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  14. You sound so like me Angie. If I don't write things down on the day I do it then I will forget forever. When I started blogging just over a year ago I also started a notebook, but it has some horrible gaps. I also started to put all my plant labels in plastic leafed folders. That worked really well as I could leaf through different areas of the garden and remind myself of plant names. However I now have as many labels thrown in a box as I do in the folder. Next I started an Excel spreadsheet, mostly to help me easily find the names of plants when I needed to label my photos on my blog. I categorise plants by type e.g. bulb, shrub evergreen, shrub deciduous, herbaceous small etc. I also note where and when the plant was obtained and where in the garden it is. I hope to put when it flowers each year. Great system you may think. Yes, but only if I keep it up to date, allowing enough time after shopping or gardening to actually update it. Here's to both of us getting our act together this year!

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    1. You don't have to tell me about boxes with labels Annette - I've many of them and just shake my head at my efforts to do better. I had hoped my blog would have gone some way in helping me with my records but as not everything makes it into posts, they isn't perfect either!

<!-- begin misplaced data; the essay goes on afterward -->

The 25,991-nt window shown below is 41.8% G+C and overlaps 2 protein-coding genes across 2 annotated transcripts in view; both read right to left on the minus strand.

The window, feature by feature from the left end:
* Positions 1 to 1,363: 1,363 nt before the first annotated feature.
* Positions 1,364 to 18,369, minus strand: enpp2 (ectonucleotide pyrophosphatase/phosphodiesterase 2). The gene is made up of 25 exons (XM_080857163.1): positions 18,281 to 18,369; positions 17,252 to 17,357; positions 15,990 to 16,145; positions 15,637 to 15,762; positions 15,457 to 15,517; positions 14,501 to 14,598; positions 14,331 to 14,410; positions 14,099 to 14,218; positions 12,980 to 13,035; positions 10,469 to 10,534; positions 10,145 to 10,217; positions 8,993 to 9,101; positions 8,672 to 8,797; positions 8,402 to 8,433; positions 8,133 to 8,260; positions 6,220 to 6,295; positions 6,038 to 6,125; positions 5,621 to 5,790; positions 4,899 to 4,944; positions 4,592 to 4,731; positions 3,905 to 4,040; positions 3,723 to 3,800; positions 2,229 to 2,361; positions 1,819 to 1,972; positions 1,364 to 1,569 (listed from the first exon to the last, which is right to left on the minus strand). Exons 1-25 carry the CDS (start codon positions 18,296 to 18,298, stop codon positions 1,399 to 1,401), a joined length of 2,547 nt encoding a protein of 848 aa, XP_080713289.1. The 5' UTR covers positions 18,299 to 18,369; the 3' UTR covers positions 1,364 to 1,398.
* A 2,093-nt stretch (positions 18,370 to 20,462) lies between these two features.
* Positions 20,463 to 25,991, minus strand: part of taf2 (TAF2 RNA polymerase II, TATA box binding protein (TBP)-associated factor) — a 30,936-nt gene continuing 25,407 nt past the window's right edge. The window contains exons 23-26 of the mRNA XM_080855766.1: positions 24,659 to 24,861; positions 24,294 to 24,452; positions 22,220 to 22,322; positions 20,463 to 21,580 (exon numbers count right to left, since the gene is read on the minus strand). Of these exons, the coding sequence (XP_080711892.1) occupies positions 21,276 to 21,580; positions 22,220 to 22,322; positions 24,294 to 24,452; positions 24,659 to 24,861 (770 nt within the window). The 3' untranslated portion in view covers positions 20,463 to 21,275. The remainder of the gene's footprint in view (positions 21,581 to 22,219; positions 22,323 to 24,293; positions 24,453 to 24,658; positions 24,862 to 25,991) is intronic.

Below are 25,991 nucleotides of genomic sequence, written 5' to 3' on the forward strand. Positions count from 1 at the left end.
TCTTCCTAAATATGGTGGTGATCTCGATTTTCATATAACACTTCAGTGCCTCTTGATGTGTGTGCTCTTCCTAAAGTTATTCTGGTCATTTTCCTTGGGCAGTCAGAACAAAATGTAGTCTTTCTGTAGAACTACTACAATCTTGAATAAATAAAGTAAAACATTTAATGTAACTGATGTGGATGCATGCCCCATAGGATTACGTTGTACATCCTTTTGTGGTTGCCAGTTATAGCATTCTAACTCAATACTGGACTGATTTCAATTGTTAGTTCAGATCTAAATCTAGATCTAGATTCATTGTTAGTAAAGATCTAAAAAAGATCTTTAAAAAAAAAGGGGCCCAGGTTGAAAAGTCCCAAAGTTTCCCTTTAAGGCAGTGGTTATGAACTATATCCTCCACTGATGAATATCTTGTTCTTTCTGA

I think the knack will be to keep it simple and less of an effort to do. Maybe we will surprise each other that by next year, everything will be perfect! Mmmmm, doubtful!

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  15. My main record keeping is in my head and it fails me all the time. I really need to come up with something that is both written down and systematic.

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    1. If you come up with something simple let us all know Jason :)

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  16. So true Angie - it's hard to keep track of everything, especially the little bulbs! Sometimes I think the garden "surprises" are just as much fun as the planned/kept track of plants in the garden though.

    I do *try* to keep track of everything - I keep one huge master list of every plant I buy in a computer document. It's organized by area in the garden, so for each area I have a list of the plants there, plus info about where and when I purchased them. If something dies or I remove it, I keep the listing but use strikethrough font and make a note of the (apparent) reason for its removal. This doesn't always ensure that I know exactly which plant is where, since I don't draw a detailed map, but it's usually enough that I can identify the name of things when they come up. Works pretty well for me!